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Paesanos on the "New B3" is a classic, really.
Forget first the fact that your hearing the first recordings of Hammond-Suzuki's newest baby, the digital B3, which is truly amazing itself!
But here my trio and I get an opportunity to record with my friend and rightfully top ranked monster jazz organist Joey Defrancesco and his trio for an action packed, no bull, fun recording as we celebrate and execute a nice CD.
We recorded the whole thing in about 3 ½ hours, all one takes except for one!
I think this recording will always remain a classic as it marks the new digital organ age!
Tony Monaco, Organ, Accordion
Joey DeFrancesco, Trumpet, Organ
Robert Kraut, Craig Ebner, Guitar
Byron Landham, Louis Tsanmous, Drums
(Recorded on December 18, 2002)
1. Pasta Faggioli (Monaco)
2. Homily (Monaco)
3. Katarina's Prayer (Monaco)
4. Flat Tire (Monaco)
5. Mona Lisa
6. MMozzarella (Monaco)
7. Aglio E Olio (Monaco)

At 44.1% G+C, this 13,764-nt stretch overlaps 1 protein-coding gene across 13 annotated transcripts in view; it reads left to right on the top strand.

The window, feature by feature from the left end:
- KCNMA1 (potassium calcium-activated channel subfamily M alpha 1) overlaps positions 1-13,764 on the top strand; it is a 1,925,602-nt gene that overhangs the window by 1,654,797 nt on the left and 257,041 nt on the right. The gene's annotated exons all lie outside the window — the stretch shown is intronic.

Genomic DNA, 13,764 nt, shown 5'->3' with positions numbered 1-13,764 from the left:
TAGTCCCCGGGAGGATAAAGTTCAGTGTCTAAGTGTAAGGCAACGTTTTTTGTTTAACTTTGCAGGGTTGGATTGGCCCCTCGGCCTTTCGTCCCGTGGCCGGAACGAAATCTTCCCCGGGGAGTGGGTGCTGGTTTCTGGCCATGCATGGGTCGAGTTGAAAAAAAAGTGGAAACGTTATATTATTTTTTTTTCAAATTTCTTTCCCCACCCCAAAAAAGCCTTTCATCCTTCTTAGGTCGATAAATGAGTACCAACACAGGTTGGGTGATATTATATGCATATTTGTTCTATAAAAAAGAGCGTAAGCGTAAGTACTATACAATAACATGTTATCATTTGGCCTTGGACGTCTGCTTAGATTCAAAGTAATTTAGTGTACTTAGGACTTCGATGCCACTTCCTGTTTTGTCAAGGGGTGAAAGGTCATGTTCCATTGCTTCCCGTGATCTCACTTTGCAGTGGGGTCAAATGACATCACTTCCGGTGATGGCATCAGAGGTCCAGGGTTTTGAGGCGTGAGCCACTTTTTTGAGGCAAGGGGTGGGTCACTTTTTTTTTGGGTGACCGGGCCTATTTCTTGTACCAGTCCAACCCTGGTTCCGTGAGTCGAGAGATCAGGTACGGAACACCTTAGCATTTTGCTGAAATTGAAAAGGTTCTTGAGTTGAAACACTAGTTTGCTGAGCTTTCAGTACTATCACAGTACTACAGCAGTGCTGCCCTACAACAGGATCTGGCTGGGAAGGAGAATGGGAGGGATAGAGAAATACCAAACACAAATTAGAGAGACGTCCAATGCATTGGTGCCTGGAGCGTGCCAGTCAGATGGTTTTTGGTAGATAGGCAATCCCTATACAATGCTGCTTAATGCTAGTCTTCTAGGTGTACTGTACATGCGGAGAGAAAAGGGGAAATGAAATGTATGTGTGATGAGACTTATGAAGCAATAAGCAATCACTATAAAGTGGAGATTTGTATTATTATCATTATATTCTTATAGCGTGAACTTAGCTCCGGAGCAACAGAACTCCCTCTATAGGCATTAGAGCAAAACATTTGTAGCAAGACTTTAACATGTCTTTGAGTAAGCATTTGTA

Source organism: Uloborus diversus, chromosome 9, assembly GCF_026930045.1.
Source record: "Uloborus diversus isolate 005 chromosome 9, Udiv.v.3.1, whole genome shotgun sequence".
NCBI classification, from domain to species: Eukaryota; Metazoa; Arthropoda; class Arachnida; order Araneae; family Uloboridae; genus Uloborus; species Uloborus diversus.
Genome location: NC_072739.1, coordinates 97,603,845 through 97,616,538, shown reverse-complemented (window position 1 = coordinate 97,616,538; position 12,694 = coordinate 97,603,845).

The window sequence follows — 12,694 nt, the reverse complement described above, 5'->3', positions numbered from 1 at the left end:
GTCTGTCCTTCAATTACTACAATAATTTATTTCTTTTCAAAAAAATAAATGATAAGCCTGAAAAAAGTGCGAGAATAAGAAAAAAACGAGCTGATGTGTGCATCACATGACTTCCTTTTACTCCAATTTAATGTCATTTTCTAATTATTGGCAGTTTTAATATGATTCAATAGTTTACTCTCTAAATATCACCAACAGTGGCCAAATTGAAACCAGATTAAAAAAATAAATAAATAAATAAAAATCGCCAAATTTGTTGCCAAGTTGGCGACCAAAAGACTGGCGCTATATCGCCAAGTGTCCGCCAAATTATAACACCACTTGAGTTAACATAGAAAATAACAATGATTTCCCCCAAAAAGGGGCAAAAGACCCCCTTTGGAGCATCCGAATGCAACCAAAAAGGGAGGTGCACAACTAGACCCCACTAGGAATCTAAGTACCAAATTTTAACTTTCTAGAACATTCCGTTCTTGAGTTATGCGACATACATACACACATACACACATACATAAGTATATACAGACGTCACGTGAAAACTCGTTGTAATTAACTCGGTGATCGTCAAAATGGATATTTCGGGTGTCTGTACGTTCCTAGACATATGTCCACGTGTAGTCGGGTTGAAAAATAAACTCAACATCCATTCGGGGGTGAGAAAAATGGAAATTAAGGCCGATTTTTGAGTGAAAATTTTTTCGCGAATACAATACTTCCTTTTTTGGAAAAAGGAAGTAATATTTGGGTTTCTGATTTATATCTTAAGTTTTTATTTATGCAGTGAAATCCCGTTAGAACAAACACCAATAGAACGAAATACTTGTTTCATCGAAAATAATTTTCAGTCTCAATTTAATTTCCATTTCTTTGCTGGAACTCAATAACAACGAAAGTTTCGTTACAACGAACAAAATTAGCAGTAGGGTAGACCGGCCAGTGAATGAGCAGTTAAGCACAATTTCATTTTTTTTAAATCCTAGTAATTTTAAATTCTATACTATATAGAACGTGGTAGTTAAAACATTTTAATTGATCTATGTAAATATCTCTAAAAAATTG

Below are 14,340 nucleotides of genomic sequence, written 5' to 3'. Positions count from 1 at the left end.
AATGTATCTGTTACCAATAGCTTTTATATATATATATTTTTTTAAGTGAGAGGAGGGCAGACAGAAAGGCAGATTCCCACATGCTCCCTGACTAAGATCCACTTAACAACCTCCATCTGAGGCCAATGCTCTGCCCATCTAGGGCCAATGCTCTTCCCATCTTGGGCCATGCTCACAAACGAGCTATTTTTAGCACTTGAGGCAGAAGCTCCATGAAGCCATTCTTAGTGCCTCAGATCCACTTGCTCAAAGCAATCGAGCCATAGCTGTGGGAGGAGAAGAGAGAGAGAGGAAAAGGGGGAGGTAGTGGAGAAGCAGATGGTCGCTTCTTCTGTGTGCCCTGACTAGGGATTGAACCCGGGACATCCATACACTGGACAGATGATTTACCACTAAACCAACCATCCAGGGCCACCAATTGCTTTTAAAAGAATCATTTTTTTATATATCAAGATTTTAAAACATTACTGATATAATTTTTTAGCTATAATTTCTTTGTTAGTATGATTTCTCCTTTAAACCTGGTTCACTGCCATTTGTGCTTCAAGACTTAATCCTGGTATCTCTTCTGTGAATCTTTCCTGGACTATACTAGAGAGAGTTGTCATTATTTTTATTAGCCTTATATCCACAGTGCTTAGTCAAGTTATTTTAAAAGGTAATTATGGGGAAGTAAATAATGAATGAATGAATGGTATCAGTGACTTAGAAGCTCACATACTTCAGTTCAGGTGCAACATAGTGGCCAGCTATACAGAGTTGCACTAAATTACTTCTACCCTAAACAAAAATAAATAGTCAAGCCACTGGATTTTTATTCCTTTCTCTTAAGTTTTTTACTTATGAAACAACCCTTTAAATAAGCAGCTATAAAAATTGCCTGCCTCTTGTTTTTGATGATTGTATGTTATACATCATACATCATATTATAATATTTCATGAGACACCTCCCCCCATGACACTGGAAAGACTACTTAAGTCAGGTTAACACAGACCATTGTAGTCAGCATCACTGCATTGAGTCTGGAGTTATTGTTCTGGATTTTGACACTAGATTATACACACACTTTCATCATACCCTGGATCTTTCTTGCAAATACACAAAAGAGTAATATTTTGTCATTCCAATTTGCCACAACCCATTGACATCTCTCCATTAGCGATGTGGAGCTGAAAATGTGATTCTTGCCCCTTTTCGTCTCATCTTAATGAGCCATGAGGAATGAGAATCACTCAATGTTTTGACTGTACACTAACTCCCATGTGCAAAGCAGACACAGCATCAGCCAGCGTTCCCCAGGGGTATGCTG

8. Oh Marie
9. Waltz of the Angels (Monaco)
10. Interview with Pete Fallico's Doodlin Lounge (live)
Listen to Excerpts
Fans expecting a duel between organists Tony Monaco and Joey DeFrancesco will find this album more of a love feast.
In addition to the organists' Italian-American heritage, both play the new, digital-technology Hammond B3, which has replaced its vacuum-tube predecessor, the standard among jazz organists until it went out of production in 1974.
The new B3 reproduces the sound of the earlier model almost perfectly.
DeFrancesco, who revived jazz-organ playing in the 1980s may be appearing here to help spread the message about the lesser-known Monaco. Monaco, who has three other trio albums out on Summit, holds his own without letdown against the younger DeFrancesco. In fact, it's difficult to separate the two on this album. The pick of the performances is Monaco's "Katarina's Prayer," a slow gospel number in 6/8. This is almost as sanctified as you can get outside an actual church service. "Mona Lisa," the only pop standard on the album, gets a swinging, Count Basie-style treatment. Monaco's "Flat Tire" gives the trios a hot tempo to contend with, and on "Waltz of the Angels" he straps on the accordion for a trip back to the old country.
Monaco's trio includes guitarist Robert Kraut and drummer Louis Tsamous. DeFrancesco's includes guitarist Craig Ebner and longtime drummer Byron Landham. Everyone cooks expertly on this soulful trip home.
JazzTimes - by Owen Cordle